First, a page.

When starting out applying for credit, what is your credit score before you buy anything at all?
Your credit score is based on the information in your credit
report. A credit report chronicles your identifying information, credit
history, loan applications, public records and any collection items. With
no credit history there's no way to compute a credit score.
This excerpt from the myFICO Web page, "What's
in my credit report?," explains in greater
depth what's in your credit report.
- Identifying Information.
Your name, address, Social Security number, date of birth and employment information
are used to identify you. These factors are not used in scoring. Updates to this
information come from information you supply to lenders.
These are your credit accounts. Lenders report on each account
you have established with them. They report the type of account (bank card, auto
loan, mortgage, etc), the date you opened the account, your credit limit or loan
amount, the account balance and your payment history.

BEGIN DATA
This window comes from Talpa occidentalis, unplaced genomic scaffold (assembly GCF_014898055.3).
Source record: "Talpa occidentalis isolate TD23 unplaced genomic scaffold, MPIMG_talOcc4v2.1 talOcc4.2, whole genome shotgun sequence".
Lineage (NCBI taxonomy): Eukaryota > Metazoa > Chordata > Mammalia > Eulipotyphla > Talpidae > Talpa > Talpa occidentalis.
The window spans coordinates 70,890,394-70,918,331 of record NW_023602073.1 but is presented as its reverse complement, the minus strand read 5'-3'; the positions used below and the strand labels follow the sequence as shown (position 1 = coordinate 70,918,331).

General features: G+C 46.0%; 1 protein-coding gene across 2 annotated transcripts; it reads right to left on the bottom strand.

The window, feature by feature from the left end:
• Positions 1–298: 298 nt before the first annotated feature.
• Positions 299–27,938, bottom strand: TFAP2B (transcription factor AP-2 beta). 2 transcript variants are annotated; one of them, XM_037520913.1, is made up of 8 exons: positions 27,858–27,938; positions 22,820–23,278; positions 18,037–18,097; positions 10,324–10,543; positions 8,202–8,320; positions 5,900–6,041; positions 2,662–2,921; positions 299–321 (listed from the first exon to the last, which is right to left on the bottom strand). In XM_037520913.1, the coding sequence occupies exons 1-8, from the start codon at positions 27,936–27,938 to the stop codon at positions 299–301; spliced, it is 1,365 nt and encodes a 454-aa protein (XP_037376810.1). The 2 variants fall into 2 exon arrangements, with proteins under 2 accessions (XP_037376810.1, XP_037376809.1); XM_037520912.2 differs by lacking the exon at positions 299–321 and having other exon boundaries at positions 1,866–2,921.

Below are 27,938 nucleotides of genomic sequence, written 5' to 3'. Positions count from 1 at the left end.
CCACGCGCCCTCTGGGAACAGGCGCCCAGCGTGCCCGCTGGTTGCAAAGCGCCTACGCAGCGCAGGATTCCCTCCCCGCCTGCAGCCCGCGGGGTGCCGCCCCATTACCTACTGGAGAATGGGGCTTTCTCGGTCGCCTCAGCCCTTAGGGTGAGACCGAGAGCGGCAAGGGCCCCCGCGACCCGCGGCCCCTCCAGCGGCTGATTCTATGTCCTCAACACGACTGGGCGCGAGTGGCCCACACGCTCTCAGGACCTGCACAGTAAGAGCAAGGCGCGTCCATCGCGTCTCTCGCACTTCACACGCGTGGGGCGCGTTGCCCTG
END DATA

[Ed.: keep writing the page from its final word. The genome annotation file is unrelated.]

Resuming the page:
When you apply for a loan, you authorize your lender to ask for a copy of your
credit report. This is how inquiries appear on your credit report. The inquiries
section contains a list of everyone who accessed your credit report within the
last two years. The report you see lists both "voluntary" inquiries,
spurred by your own requests for credit, and "involuntary" inquires,
such as when lenders order your report so as to make you a preapproved credit
offer in the mail.
- Public Record and Collection
Credit reporting agencies also collect public record information
from state and county courts, and information on overdue debt from collection
agencies. Public record information includes bankruptcies, foreclosures, suits,
wage attachments, liens and judgments.
Getting credit without a credit
history isn't easy but you have to start somewhere. An earlier Dr. Don column,
card can help build credit history," explains how to get started.